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I’ve always wanted to live in Texas, for a year anyway. I like the atmosphere, I like the culture, I like the cowboy hats. In fact, though we usually stay at the cheapest motel we can find, in Texas we just had to stay at The Big Texan Steak Ranch because it’s one of those places with bull’s horns mounted on the front of limousines, pinball machines, and free 72 ounce steak if you can eat it all. Of course, we had to order steak for dinner, because, you know, it's Texas. We had steak for breakfast too because, you know it's Texas. I told my wife, Gwynne, we should come back in the Spring for gyrocopter lessons; I even made plans, and although she hasn’t said yes yet, she hasn’t said no.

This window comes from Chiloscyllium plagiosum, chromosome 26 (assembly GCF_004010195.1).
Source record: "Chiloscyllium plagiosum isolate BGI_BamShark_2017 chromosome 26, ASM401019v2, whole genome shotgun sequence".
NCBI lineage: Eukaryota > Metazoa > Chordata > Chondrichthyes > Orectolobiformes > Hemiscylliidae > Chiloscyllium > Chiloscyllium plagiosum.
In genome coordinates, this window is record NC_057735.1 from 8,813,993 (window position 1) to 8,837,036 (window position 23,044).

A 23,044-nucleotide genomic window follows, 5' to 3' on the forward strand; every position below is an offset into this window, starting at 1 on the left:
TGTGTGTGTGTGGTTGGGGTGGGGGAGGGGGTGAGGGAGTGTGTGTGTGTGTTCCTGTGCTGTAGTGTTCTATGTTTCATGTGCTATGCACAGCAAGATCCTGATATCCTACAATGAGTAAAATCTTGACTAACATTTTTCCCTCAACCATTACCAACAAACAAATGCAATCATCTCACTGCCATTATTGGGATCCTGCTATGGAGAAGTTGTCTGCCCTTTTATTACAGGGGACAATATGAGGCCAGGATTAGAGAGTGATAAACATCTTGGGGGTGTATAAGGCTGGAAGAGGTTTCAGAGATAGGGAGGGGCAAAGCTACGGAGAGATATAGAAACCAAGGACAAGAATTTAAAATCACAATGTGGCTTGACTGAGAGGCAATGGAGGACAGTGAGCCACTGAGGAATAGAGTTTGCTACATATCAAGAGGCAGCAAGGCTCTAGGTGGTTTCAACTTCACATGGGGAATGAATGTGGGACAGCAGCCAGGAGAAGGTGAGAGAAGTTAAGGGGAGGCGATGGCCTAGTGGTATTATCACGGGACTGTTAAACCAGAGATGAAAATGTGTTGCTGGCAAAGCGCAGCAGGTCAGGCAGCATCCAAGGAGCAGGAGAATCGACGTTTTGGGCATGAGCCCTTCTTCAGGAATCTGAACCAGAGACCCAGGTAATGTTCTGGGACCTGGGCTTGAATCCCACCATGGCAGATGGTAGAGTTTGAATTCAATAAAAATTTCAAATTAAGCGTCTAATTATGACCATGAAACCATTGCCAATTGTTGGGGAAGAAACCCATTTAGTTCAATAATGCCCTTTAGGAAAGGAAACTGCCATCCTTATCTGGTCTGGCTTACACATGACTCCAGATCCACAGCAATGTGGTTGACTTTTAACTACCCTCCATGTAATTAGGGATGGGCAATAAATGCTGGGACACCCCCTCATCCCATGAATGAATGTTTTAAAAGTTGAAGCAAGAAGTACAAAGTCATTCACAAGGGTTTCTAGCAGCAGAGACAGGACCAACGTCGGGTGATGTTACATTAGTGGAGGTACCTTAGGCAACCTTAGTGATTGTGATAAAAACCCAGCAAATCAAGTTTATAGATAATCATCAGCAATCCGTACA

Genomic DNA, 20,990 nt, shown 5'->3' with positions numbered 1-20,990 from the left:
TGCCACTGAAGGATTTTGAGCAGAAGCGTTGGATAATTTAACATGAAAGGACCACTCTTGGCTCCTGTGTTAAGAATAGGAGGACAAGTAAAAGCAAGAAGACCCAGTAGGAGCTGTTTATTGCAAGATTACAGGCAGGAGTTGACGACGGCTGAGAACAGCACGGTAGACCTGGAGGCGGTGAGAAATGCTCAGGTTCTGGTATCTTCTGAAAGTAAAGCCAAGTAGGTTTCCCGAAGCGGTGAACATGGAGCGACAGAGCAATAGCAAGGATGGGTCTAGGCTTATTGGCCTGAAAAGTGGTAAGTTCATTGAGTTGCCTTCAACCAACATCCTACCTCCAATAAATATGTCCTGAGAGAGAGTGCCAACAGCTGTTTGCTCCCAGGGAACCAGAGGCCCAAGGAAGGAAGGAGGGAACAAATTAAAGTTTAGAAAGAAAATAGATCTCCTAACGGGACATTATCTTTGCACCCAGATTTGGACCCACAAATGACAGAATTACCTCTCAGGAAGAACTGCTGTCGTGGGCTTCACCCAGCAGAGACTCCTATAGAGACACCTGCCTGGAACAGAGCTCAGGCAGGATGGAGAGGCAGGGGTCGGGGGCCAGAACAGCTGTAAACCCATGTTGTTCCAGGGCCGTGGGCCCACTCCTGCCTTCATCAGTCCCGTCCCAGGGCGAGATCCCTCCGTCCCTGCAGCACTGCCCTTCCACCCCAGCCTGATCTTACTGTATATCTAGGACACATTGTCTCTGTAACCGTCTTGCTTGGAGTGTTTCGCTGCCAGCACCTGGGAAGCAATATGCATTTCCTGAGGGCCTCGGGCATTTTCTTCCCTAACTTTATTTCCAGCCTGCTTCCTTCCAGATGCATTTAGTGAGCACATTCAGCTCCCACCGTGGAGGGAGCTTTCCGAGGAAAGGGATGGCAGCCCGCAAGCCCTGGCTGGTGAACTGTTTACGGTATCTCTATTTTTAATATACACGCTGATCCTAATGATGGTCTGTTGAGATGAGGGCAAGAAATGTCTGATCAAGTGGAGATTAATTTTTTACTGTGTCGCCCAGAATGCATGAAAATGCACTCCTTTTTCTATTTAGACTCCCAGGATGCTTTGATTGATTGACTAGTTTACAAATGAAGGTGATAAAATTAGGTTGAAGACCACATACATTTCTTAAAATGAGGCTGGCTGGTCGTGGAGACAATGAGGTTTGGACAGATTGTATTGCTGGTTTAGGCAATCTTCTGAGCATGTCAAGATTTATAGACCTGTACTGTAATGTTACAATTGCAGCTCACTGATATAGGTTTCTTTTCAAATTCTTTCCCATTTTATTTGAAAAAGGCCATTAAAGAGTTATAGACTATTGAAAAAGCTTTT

Whether people start at the Chicago end or Los Angeles end of Route 66, the midway point is 1139 miles in each direction. At the Midway Point in Adrian, Texas there wasn’t much to see: an abandoned Phillips 66 gas station and a couple tiny gift shops. That might seem anticlimactic to some people but I thought it was perfect and certainly fit my mental image of what halfway along a grueling, eccentric, old mid-Americana highway would be like.
The Texas-New Mexico border added another State to our list. Scenery didn’t change much but people wore ball caps rather than cowboy hats. The aura & mystique just isn’t like Texas. It also seemed like long drives with nothing to see but ghost towns. These became more and more common, many of which used to be Route 66 tourist attractions, most looked gloriously tacky. Apparently, driving Route 66 was a much bigger attraction than it is now; back in a time of innocence, landlines, and big automobiles pulling trailers.
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